The curricula allow students flexibility in their programs of study and encourages interaction between students and faculty. The undergraduate educational experience prepares students for professional practice and advanced study. Special programs including our experiential learning program, undergraduate research, and internship opportunities provide professional development skills and experiences and facilitate placement of our graduates in high-quality engineering positions.
About Our Facilities
The School of Engineering and Applied Sciences occupies six buildings on UB's north campus: Bell, Bonner, Davis, Furnas, Jarvis, and Ketter Hall.
Together, these buildings form an outstanding educational and research facility, comprising 275,000 square feet of laboratory and office space.
The MAE Department has a strong commitment to providing up-to-date laboratory equipment that gives our students hands-on experience with modern engineering devices, systems, and software. The major laboratory areas for undergraduates are properties of engineering materials, fluid and thermal sciences, dynamic systems and instrumentation, and computer-aided engineering. For students in the Aerospace Engineering program, there is a teaching wind tunnel for aerodynamics experiments, used in the course MAE 339. In addition, there are Shared Instrumentation Facilities, including the Motion Simulation Laboratory and the Digital Manufacturing Laboratory. Students can also obtain access to the Engineering Machine Shop, which has a variety of equipment that can be used for undergraduate research, projects, and student clubs.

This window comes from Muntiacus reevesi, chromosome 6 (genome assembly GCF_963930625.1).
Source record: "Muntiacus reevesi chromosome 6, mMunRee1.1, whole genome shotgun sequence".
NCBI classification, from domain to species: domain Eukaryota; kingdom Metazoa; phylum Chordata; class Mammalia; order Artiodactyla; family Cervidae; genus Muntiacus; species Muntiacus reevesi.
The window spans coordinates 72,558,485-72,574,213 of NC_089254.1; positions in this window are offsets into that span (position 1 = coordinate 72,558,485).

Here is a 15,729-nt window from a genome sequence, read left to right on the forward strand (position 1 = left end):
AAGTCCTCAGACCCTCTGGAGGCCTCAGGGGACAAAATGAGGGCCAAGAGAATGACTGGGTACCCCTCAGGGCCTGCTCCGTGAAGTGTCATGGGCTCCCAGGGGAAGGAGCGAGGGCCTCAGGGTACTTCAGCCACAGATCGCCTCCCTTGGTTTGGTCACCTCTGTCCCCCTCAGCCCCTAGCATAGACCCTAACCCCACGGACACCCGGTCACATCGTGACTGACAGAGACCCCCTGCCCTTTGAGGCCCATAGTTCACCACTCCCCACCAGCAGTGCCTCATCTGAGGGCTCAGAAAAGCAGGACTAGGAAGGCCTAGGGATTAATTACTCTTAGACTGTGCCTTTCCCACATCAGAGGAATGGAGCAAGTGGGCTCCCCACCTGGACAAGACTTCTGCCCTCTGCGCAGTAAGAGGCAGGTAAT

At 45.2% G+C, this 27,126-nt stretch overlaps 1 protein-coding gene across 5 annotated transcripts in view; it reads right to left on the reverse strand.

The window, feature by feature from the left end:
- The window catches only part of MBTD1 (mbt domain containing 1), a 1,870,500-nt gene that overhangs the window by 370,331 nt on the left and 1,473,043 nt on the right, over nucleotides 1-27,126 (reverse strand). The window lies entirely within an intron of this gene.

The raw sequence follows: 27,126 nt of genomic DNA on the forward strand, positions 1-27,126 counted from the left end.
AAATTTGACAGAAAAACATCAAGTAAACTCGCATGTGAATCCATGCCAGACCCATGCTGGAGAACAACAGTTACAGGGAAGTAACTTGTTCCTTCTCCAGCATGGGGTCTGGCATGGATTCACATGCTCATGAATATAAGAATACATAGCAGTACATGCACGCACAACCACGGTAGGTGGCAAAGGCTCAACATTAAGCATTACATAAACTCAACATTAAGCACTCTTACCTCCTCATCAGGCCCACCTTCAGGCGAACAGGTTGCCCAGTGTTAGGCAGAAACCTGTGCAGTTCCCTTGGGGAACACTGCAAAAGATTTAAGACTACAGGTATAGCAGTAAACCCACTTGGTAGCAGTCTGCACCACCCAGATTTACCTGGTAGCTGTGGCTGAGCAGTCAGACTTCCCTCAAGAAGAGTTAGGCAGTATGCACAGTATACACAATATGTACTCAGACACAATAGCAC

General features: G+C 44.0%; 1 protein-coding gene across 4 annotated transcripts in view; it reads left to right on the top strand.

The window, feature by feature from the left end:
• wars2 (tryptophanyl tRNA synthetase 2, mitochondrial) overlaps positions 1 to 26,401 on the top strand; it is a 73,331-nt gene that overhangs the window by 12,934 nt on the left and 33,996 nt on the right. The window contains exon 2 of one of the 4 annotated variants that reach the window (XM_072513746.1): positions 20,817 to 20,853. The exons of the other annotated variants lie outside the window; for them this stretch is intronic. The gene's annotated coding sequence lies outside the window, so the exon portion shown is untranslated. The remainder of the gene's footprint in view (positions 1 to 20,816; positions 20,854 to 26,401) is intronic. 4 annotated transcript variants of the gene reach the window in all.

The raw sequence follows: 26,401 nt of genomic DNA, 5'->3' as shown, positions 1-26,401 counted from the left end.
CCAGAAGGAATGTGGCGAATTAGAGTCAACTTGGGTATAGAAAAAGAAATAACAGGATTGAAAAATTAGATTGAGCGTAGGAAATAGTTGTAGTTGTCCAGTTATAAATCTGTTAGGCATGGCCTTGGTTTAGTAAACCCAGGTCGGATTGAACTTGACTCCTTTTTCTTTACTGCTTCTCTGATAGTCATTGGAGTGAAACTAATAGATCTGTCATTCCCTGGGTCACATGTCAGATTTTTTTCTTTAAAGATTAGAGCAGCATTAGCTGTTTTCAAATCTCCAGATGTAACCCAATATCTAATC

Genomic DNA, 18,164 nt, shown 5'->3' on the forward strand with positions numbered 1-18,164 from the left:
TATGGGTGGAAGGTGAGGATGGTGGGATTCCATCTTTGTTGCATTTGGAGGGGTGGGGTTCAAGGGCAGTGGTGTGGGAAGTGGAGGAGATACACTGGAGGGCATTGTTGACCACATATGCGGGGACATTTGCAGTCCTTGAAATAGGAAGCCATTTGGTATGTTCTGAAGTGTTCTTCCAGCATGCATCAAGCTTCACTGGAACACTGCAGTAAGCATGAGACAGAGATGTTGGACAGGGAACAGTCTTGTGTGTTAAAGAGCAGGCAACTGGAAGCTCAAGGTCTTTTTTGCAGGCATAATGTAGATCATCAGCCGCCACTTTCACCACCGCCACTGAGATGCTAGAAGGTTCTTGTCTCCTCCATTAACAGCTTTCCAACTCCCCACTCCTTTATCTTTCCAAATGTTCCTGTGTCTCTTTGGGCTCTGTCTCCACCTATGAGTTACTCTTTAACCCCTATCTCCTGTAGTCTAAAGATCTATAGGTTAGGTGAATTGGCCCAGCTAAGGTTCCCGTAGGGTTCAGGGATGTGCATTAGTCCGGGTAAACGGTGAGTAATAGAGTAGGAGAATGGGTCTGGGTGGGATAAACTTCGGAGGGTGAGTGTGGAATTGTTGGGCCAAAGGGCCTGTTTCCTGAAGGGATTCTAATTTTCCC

About Our Faculty
The faculty members in Mechanical and Aerospace Engineering are widely recognized for their technical skills and scholarship. They have received recognition for both teaching and research accomplishments, with over 50 awards from national and international organizations including eight faculty members who are recognized as Fellows of their professional societies. Research awards have come from the National Science Foundation, the National Institutes of Health, NASA, DARPA, the Department of Defense, the Air Force Office of Scientific Research, the National Geospatial-Intelligence Agency, and the Office of Naval Research, and international study awards have come from the J. William Fulbright and the Alexander von Humboldt Foundations.
Faculty List Directory
Please visit the Aerospace Engineering department website for additional information about our faculty.
Students obtain academic advice and guidance from the academic advisors in the SEAS Office of Undergraduate Education (410 Bonner Hall) and from faculty advisors in their program of study. The Office of Undergraduate Education advises all students throughout their first two years of study. In the junior and senior years, students seek advisement primarily from departmental faculty advisors.
Please visit the Mechanical and Aerospace Engineering advising webpage for more information.
Academic Advising Contact Information
SEAS Office of Undergraduate Education
410 Bonner Hall North Campus, Buffalo, NY 14260-1900
School of Engineering and Applied Sciences Website
MAE Undergraduate Academic Coordinator 251 Bell Hall
Department of Mechanical and Aerospace Engineering Website
Scholarships and Financial Support
There are many scholarships, fellowships and other funding opportunities available for students accepted into the School of Engineering and Applied Sciences. These include recruitment scholarships and annual scholarships/awards for current students. There are both merit and need-based scholarships.
Please visit the Mechanical and Aerospace Engineering scholarship webpage for more information.